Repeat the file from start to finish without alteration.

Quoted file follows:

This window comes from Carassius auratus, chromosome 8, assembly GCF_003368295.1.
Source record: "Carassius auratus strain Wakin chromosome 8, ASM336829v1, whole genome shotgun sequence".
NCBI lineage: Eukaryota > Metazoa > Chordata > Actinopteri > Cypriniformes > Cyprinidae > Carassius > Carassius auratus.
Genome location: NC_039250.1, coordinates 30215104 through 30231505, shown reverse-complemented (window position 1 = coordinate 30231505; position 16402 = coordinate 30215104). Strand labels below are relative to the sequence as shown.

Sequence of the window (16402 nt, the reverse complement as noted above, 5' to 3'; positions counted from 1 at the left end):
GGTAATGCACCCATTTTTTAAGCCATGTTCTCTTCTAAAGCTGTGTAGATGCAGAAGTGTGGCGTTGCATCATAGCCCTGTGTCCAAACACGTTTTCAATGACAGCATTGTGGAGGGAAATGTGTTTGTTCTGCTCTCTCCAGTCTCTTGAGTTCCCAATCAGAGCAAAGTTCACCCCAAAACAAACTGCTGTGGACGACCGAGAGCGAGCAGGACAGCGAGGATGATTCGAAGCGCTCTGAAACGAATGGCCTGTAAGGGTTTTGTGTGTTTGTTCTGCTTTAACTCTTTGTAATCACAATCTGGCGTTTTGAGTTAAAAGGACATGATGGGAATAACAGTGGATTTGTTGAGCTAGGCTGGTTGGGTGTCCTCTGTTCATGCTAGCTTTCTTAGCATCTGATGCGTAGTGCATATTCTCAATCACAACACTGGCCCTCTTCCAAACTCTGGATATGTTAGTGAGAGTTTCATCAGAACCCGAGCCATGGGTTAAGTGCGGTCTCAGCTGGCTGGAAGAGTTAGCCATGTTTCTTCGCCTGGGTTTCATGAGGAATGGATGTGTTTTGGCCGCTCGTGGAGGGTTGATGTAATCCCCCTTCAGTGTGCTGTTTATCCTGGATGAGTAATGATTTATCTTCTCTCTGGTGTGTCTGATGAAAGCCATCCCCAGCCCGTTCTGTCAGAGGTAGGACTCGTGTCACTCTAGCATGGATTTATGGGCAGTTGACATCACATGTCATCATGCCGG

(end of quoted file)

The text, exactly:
This window comes from Carassius auratus, chromosome 8, assembly GCF_003368295.1.
Source record: "Carassius auratus strain Wakin chromosome 8, ASM336829v1, whole genome shotgun sequence".
NCBI lineage: Eukaryota > Metazoa > Chordata > Actinopteri > Cypriniformes > Cyprinidae > Carassius > Carassius auratus.
Genome location: NC_039250.1, coordinates 30215104 through 30231505, shown reverse-complemented (window position 1 = coordinate 30231505; position 16402 = coordinate 30215104). Strand labels below are relative to the sequence as shown.

Sequence of the window (16402 nt, the reverse complement as noted above, 5' to 3'; positions counted from 1 at the left end):
GGTAATGCACCCATTTTTTAAGCCATGTTCTCTTCTAAAGCTGTGTAGATGCAGAAGTGTGGCGTTGCATCATAGCCCTGTGTCCAAACACGTTTTCAATGACAGCATTGTGGAGGGAAATGTGTTTGTTCTGCTCTCTCCAGTCTCTTGAGTTCCCAATCAGAGCAAAGTTCACCCCAAAACAAACTGCTGTGGACGACCGAGAGCGAGCAGGACAGCGAGGATGATTCGAAGCGCTCTGAAACGAATGGCCTGTAAGGGTTTTGTGTGTTTGTTCTGCTTTAACTCTTTGTAATCACAATCTGGCGTTTTGAGTTAAAAGGACATGATGGGAATAACAGTGGATTTGTTGAGCTAGGCTGGTTGGGTGTCCTCTGTTCATGCTAGCTTTCTTAGCATCTGATGCGTAGTGCATATTCTCAATCACAACACTGGCCCTCTTCCAAACTCTGGATATGTTAGTGAGAGTTTCATCAGAACCCGAGCCATGGGTTAAGTGCGGTCTCAGCTGGCTGGAAGAGTTAGCCATGTTTCTTCGCCTGGGTTTCATGAGGAATGGATGTGTTTTGGCCGCTCGTGGAGGGTTGATGTAATCCCCCTTCAGTGTGCTGTTTATCCTGGATGAGTAATGATTTATCTTCTCTCTGGTGTGTCTGATGAAAGCCATCCCCAGCCCGTTCTGTCAGAGGTAGGACTCGTGTCACTCTAGCATGGATTTATGGGCAGTTGACATCACATGTCATCATGCCGG